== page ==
I’ve occasionally thought of the struggles journalists face, with the ever-looming democratization of news, as a change of power. This kind of shift in power is good in some ways (more voices), and bad in others (noise). Generally left out of this conversation, though, is how the Post Office (and mail in general) is also facing that power shift. It appears more and more that the reliable need to send mail on paper being replaced by other tools like email, scanners, and faxing (to a lesser extent). I thought, what could the Post Office do to stay relevant?
One way that the Post Office in Canada responded was the creation of something called ePost in 2000. The idea is that users can sign up to to have bills sent to them electronically. Of course, this is only bills and the billing companies have to be signed up to do this. When a bill comes in, you log into the ePost website and open and pay the bills as you would if they came in on paper.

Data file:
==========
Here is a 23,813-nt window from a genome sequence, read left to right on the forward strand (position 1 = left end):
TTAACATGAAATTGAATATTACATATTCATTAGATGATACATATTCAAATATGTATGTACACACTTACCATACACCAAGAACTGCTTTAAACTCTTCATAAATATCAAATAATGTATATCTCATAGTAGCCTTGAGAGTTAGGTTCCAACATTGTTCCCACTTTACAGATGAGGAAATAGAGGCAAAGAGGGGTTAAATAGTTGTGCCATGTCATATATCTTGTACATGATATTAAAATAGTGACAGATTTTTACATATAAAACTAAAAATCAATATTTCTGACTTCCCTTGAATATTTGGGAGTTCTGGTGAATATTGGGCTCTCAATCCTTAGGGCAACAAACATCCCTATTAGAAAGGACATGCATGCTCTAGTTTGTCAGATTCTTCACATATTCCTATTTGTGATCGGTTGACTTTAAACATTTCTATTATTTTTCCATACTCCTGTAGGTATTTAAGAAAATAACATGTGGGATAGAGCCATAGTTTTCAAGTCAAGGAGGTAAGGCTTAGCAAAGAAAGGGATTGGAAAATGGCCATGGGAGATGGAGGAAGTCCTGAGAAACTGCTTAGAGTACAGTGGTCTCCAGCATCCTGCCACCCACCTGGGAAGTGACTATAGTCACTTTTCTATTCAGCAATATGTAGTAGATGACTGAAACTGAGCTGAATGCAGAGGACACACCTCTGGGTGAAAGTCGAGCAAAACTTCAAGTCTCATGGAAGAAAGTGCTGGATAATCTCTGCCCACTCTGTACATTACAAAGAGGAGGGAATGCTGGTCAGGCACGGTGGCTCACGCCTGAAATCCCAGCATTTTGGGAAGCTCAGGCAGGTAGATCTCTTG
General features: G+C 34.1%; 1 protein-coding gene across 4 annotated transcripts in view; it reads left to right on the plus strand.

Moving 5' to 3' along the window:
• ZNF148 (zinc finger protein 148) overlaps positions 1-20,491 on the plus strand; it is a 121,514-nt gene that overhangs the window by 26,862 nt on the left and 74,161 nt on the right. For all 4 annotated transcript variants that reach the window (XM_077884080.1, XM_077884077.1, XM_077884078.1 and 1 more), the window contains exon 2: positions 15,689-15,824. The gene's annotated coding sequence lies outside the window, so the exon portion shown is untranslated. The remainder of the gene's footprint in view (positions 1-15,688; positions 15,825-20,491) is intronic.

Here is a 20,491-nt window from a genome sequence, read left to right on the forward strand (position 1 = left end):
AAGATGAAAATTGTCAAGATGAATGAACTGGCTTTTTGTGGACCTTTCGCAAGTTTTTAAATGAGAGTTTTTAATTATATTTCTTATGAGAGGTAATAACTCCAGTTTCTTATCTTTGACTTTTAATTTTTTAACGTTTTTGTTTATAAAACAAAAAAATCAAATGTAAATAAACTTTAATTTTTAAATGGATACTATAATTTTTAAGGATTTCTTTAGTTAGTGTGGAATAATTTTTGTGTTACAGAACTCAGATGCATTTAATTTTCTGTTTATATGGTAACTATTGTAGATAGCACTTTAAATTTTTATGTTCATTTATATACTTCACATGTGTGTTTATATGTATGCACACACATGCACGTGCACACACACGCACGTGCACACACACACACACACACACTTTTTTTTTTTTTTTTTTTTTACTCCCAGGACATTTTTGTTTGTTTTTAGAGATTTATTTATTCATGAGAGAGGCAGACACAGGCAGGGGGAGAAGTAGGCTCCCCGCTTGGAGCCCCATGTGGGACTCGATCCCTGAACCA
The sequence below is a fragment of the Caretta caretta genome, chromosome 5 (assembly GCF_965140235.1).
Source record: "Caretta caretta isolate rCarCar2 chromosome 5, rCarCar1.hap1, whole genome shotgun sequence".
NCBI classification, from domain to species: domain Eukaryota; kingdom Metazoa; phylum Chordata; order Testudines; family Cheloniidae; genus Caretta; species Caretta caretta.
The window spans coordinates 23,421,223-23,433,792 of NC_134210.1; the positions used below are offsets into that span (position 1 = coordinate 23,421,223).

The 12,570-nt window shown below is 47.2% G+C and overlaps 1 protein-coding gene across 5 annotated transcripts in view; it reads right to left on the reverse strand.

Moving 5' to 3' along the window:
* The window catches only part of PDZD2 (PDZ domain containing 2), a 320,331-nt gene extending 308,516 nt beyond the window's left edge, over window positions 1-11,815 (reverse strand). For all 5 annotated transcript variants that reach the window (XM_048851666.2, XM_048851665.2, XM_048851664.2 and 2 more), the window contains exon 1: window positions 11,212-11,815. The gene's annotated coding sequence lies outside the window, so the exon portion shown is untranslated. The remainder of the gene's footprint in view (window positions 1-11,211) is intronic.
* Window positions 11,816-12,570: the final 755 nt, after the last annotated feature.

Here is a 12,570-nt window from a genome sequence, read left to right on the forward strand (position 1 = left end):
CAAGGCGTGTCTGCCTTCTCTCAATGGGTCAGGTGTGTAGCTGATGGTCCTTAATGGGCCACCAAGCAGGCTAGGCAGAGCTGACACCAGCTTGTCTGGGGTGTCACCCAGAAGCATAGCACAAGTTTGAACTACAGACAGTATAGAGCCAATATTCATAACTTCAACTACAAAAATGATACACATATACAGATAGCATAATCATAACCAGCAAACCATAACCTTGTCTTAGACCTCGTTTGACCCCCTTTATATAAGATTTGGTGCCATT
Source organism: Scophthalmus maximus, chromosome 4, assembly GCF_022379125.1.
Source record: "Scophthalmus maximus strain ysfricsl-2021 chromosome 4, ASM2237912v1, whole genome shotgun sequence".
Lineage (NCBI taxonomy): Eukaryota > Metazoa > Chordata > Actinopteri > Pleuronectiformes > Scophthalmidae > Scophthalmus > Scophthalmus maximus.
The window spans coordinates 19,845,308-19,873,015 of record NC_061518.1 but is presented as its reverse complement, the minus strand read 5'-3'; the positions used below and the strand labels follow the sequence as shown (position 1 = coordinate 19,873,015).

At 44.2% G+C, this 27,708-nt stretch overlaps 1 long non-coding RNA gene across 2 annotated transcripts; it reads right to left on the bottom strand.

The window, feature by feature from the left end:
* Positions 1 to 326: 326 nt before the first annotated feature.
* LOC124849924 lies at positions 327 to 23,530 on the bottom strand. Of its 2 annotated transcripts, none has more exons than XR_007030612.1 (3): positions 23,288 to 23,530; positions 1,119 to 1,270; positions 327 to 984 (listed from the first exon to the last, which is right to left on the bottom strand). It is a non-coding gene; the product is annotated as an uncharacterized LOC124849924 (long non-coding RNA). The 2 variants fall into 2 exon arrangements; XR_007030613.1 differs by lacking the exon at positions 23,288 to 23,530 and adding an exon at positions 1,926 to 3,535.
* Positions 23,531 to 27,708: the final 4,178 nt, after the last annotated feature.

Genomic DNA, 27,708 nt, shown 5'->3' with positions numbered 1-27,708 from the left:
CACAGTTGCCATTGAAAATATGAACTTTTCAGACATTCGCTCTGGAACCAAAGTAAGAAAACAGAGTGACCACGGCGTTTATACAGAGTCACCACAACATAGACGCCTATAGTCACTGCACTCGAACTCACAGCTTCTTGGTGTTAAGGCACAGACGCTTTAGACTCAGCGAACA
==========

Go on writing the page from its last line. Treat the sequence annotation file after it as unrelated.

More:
Sure, that’s not a bad idea, but it’s not enough. What I think the Post Office needs right now is to offer two services:
1. For Everyone: The option to have all mail sent to your name and address scanned electronically and emailed to an address in a common format (likely PDF). The paper mail will be held and accessible for a duration (possibly a year) and then shredded. Regular email verification are email to ensure account is active, if not responded too, paper mail service resumes.
2. For Senders: The option to sign up and have specific paper mail scanned and emailed to a specific address in a common format (likely PDF). Again, if the email address is not regularly verified, paper mail resumes. If the receiver is already signed up for email-mail, great.
Some may say that this just makes the Post Office a “glorified paper scanning outfit”, and that may not be too far off the mark. The fascinating thing is every Post Office has existed on the premise of automating massive amounts of process. Currently, they scan codes of envelopes and much more, but the scan paper to email should be the end game for them.